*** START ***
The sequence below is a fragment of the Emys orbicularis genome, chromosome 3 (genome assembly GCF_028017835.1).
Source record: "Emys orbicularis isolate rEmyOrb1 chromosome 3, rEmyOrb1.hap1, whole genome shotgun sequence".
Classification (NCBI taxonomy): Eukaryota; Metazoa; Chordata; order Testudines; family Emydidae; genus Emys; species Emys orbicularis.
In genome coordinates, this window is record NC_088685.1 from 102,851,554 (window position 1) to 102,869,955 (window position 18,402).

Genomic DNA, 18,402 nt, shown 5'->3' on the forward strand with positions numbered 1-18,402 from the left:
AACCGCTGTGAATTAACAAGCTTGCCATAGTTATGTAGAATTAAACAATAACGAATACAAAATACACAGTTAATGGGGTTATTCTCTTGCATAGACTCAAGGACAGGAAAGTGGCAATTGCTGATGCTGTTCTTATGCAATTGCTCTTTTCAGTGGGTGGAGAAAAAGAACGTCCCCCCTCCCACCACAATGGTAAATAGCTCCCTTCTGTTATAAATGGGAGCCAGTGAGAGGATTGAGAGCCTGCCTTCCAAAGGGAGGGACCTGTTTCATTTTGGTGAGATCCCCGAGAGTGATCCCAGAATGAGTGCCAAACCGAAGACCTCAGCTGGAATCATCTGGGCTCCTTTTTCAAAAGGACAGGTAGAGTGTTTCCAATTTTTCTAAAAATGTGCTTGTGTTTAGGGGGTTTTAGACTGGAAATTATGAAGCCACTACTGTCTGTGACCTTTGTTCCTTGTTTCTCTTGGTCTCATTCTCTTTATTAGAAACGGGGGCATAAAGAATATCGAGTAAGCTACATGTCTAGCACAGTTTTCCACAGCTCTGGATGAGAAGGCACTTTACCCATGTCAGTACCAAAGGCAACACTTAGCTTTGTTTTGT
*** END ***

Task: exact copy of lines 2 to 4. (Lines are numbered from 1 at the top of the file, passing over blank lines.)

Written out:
Source record: "Emys orbicularis isolate rEmyOrb1 chromosome 3, rEmyOrb1.hap1, whole genome shotgun sequence".
Classification (NCBI taxonomy): Eukaryota; Metazoa; Chordata; order Testudines; family Emydidae; genus Emys; species Emys orbicularis.
In genome coordinates, this window is record NC_088685.1 from 102,851,554 (window position 1) to 102,869,955 (window position 18,402).